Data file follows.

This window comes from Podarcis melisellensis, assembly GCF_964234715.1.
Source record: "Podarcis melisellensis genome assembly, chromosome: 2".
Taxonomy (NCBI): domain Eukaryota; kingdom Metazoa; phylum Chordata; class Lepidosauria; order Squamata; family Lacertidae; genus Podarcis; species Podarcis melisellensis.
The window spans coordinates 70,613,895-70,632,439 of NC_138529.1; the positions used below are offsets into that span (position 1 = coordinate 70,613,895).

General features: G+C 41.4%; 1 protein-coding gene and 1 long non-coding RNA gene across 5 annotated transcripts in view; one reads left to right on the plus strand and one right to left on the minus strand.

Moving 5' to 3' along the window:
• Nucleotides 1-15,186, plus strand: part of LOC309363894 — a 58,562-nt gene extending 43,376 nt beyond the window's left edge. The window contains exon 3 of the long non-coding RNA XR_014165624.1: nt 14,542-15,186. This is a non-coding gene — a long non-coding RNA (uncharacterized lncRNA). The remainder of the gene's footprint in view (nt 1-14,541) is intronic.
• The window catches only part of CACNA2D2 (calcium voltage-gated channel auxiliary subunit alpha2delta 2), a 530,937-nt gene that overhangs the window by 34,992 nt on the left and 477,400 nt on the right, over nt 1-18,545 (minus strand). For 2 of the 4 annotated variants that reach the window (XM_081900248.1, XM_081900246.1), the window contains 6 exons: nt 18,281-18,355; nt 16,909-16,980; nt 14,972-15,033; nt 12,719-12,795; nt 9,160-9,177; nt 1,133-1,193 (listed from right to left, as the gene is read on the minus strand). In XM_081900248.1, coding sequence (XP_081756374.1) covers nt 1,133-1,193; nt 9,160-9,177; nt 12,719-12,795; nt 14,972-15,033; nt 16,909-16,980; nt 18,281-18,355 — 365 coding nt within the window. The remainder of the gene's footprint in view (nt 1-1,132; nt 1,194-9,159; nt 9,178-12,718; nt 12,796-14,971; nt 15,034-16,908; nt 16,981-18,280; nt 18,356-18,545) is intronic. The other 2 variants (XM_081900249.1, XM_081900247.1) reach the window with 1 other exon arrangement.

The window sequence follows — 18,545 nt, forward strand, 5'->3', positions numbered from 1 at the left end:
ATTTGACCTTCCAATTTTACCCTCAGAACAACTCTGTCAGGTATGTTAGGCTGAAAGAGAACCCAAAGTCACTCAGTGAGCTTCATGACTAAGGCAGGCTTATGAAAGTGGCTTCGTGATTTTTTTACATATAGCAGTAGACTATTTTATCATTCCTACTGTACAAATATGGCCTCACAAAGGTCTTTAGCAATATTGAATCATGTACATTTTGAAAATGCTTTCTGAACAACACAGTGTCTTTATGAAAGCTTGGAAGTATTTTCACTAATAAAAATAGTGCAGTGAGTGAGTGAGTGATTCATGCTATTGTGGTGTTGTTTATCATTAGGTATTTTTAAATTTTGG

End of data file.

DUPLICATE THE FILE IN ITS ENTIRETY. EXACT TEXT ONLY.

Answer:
This window comes from Podarcis melisellensis, assembly GCF_964234715.1.
Source record: "Podarcis melisellensis genome assembly, chromosome: 2".
Taxonomy (NCBI): domain Eukaryota; kingdom Metazoa; phylum Chordata; class Lepidosauria; order Squamata; family Lacertidae; genus Podarcis; species Podarcis melisellensis.
The window spans coordinates 70,613,895-70,632,439 of NC_138529.1; the positions used below are offsets into that span (position 1 = coordinate 70,613,895).

General features: G+C 41.4%; 1 protein-coding gene and 1 long non-coding RNA gene across 5 annotated transcripts in view; one reads left to right on the plus strand and one right to left on the minus strand.

Moving 5' to 3' along the window:
• Nucleotides 1-15,186, plus strand: part of LOC309363894 — a 58,562-nt gene extending 43,376 nt beyond the window's left edge. The window contains exon 3 of the long non-coding RNA XR_014165624.1: nt 14,542-15,186. This is a non-coding gene — a long non-coding RNA (uncharacterized lncRNA). The remainder of the gene's footprint in view (nt 1-14,541) is intronic.
• The window catches only part of CACNA2D2 (calcium voltage-gated channel auxiliary subunit alpha2delta 2), a 530,937-nt gene that overhangs the window by 34,992 nt on the left and 477,400 nt on the right, over nt 1-18,545 (minus strand). For 2 of the 4 annotated variants that reach the window (XM_081900248.1, XM_081900246.1), the window contains 6 exons: nt 18,281-18,355; nt 16,909-16,980; nt 14,972-15,033; nt 12,719-12,795; nt 9,160-9,177; nt 1,133-1,193 (listed from right to left, as the gene is read on the minus strand). In XM_081900248.1, coding sequence (XP_081756374.1) covers nt 1,133-1,193; nt 9,160-9,177; nt 12,719-12,795; nt 14,972-15,033; nt 16,909-16,980; nt 18,281-18,355 — 365 coding nt within the window. The remainder of the gene's footprint in view (nt 1-1,132; nt 1,194-9,159; nt 9,178-12,718; nt 12,796-14,971; nt 15,034-16,908; nt 16,981-18,280; nt 18,356-18,545) is intronic. The other 2 variants (XM_081900249.1, XM_081900247.1) reach the window with 1 other exon arrangement.

The window sequence follows — 18,545 nt, forward strand, 5'->3', positions numbered from 1 at the left end:
ATTTGACCTTCCAATTTTACCCTCAGAACAACTCTGTCAGGTATGTTAGGCTGAAAGAGAACCCAAAGTCACTCAGTGAGCTTCATGACTAAGGCAGGCTTATGAAAGTGGCTTCGTGATTTTTTTACATATAGCAGTAGACTATTTTATCATTCCTACTGTACAAATATGGCCTCACAAAGGTCTTTAGCAATATTGAATCATGTACATTTTGAAAATGCTTTCTGAACAACACAGTGTCTTTATGAAAGCTTGGAAGTATTTTCACTAATAAAAATAGTGCAGTGAGTGAGTGAGTGATTCATGCTATTGTGGTGTTGTTTATCATTAGGTATTTTTAAATTTTGG